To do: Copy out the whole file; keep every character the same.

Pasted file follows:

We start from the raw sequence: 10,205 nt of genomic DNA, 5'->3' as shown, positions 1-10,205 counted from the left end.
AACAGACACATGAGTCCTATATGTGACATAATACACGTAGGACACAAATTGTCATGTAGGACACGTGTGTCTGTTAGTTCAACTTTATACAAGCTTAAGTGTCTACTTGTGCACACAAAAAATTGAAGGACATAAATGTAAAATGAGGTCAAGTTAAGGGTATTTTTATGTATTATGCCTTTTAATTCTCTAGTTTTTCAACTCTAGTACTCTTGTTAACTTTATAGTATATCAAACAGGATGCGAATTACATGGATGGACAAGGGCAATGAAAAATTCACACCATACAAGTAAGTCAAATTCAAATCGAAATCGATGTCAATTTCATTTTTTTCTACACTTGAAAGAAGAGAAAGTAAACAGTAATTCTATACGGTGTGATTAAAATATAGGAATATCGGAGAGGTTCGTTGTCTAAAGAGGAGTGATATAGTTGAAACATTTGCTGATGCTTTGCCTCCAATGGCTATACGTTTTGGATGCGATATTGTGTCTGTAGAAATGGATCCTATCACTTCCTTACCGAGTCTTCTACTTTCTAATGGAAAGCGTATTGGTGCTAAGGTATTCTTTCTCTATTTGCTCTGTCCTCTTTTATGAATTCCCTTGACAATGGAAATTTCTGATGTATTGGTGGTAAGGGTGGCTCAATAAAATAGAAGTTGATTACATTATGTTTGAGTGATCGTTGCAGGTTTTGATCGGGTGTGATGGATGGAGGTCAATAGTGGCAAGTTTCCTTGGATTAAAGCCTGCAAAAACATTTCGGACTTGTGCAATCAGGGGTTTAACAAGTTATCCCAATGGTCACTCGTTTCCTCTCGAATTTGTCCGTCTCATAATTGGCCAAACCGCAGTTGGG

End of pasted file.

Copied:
We start from the raw sequence: 10,205 nt of genomic DNA, 5'->3' as shown, positions 1-10,205 counted from the left end.
AACAGACACATGAGTCCTATATGTGACATAATACACGTAGGACACAAATTGTCATGTAGGACACGTGTGTCTGTTAGTTCAACTTTATACAAGCTTAAGTGTCTACTTGTGCACACAAAAAATTGAAGGACATAAATGTAAAATGAGGTCAAGTTAAGGGTATTTTTATGTATTATGCCTTTTAATTCTCTAGTTTTTCAACTCTAGTACTCTTGTTAACTTTATAGTATATCAAACAGGATGCGAATTACATGGATGGACAAGGGCAATGAAAAATTCACACCATACAAGTAAGTCAAATTCAAATCGAAATCGATGTCAATTTCATTTTTTTCTACACTTGAAAGAAGAGAAAGTAAACAGTAATTCTATACGGTGTGATTAAAATATAGGAATATCGGAGAGGTTCGTTGTCTAAAGAGGAGTGATATAGTTGAAACATTTGCTGATGCTTTGCCTCCAATGGCTATACGTTTTGGATGCGATATTGTGTCTGTAGAAATGGATCCTATCACTTCCTTACCGAGTCTTCTACTTTCTAATGGAAAGCGTATTGGTGCTAAGGTATTCTTTCTCTATTTGCTCTGTCCTCTTTTATGAATTCCCTTGACAATGGAAATTTCTGATGTATTGGTGGTAAGGGTGGCTCAATAAAATAGAAGTTGATTACATTATGTTTGAGTGATCGTTGCAGGTTTTGATCGGGTGTGATGGATGGAGGTCAATAGTGGCAAGTTTCCTTGGATTAAAGCCTGCAAAAACATTTCGGACTTGTGCAATCAGGGGTTTAACAAGTTATCCCAATGGTCACTCGTTTCCTCTCGAATTTGTCCGTCTCATAATTGGCCAAACCGCAGTTGGG